MBS’ vision for the site includes 400-800 homes across all three sites. The homes will come in various sizes, from studios to three-bedroom homes, and serve various incomes, with approximately 370 affordable homes, 170 of which will be reserved for very low-income households. The project also envisions amenities including community rooms, a large roof deck, and a mixed-income childcare center.

The Department of General Services acts as the business manager for the state of California. DGS helps state government better serve the public by providing services to state agencies including procurement and acquisition solutions, real estate management, leasing and design services, environmentally friendly transportation, and architectural oversight and funding for the construction of safe schools.

HCD helps to provide stable, safe homes affordable to veterans, seniors, young families, farm workers, tribes, people with disabilities, and individuals and families experiencing homelessness so that Every California resident can live, work, and play in healthy communities of opportunity.

In The News: Venus Williams On Homelessness And Health Care In Los Angeles

By Madison-June 21, 2022

Venus Williams is using her platform to help those in need of healthcare, education and homes in the city she was raised.  

“It’s so important to talk about these topics because if we’re not talking about them, then we can’t address them,” Williams told Los Angeles. “So we have to have these conversations and then we’re able to start to have action.”

That action includes partnering with Blue Shield of California to help bring attention to the bias that exists today in healthcare. Williams wanted to work with the organization in order to spread awareness on a variety of issues including her auto-immune disorder Sjorgren’s Syndrome, mental health, black maternal health, fitness and wellness.

“It’s so important to service the use of the community. I’ve worked with Blue Shield on the ‘Hear Me’ campaign recently and it highlighted people whose voices haven’t been heard, which is disproportionately women and women of color,” Williams said. “I want to make sure these voices are heard and that we’re serving a community — and this is my community, I was born right here in Southern California.”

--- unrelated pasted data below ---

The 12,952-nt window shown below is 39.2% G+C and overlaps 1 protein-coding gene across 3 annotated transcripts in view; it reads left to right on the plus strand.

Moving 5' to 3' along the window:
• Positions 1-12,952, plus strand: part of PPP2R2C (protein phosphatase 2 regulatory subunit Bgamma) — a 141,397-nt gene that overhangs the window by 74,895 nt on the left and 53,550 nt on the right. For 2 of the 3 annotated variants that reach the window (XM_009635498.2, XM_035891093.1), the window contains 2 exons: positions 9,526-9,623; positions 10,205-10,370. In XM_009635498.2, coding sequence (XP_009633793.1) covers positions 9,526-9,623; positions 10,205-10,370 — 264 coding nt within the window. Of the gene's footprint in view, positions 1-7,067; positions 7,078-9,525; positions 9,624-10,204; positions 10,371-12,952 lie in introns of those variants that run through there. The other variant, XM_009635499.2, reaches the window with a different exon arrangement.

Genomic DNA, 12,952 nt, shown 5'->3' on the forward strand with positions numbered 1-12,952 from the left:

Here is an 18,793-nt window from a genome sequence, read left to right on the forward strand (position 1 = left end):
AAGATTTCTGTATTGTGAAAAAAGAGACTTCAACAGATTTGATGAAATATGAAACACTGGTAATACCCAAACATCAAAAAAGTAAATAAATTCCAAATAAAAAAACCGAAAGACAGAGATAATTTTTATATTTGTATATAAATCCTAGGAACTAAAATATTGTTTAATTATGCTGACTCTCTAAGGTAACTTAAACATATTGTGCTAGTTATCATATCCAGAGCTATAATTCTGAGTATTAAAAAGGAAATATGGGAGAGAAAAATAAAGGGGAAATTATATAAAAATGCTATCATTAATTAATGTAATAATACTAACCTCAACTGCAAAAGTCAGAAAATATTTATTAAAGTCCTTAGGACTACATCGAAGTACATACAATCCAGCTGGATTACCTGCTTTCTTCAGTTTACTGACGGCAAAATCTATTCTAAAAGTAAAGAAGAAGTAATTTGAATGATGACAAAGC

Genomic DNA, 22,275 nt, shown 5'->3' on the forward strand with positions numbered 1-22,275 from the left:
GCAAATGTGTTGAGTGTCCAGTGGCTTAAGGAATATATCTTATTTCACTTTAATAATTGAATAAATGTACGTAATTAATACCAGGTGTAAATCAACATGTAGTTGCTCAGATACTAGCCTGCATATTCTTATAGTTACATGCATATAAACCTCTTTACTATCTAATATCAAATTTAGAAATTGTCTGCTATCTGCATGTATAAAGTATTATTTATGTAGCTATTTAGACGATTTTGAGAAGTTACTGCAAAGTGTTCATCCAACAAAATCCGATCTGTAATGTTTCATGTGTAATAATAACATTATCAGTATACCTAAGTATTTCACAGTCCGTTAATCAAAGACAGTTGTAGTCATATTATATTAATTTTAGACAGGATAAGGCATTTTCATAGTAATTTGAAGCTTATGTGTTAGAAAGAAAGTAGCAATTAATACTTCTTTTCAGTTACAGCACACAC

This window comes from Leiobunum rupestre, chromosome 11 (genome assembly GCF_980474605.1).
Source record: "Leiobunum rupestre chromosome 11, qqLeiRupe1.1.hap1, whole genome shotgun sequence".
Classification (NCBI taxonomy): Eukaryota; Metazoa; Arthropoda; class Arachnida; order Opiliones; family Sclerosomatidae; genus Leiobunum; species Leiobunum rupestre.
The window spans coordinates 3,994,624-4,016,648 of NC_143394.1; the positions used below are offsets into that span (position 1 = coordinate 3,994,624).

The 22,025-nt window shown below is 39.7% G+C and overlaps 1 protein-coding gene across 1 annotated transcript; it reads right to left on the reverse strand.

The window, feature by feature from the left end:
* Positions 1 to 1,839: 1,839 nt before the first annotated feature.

LAMag talked to the tennis champ on the blue carpet at the 6th Annual Blue Diamond Gala at Dodgers Stadium. The sold out, star-studded evening featured sets by award-winning celebrity DJ D-Nice and an exclusive concert from global superstar, Jennifer Lopez. A record-breaking $3.6 million was raised to support the Los Angeles Dodgers Foundation in their mission to improve education, health care, homelessness, and social justice for all Angelenos. Williams believes the annual gala is a great celebration because it gives more athletes the opportunity to use their platform to help others. 

“I think you realize as your life goes on and your career goes on, ‘Wow, I’ve been so blessed to have this opportunity of a lifetime, so now I have to give back to others.’ There’s nothing more exciting than that,” she said. “Mentoring for me has just been so rewarding, helping the community has been so rewarding and makes me feel good. It’s not even about feeling good, but that feeling of realizing you can be a part of something so much bigger than yourself brings overwhelming joy.”

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Felicia Roberts took an idea gathered a few people to reached into a minority community to highlight the positive, using a minority newspaper the Central Valley Voice. Roberts was joined by her sisters Carolyn Williams, Alleashia Thomas, niece Hermonie Lynn Williams, nephew Ron Williams, cousin Jerald Lester, Jay Slaffey, Greg Savage, Tim Daniels and the late J Denise Fontaine. Each individual played an important role in the birth of the newspapers. Since, then many have stood strong behind the success of the newspapers and its goal to fill a void in the Central Valley community The Central Valley Voice published their 1st issue in November 1991. Its purposed was to highlight the achievements of minorities in the Central Valley. The Voice focuses on the accomplishments of African Americans and Hispanics giving young people role models while diminishing the stereotypical pictures of gangs, crime and violence that permeate the minority communities. Since 1991, the Central Valley Voice has provided an important voice for the minority community throughout the Madera, Merced. Stanislaus and San Joaquin counties.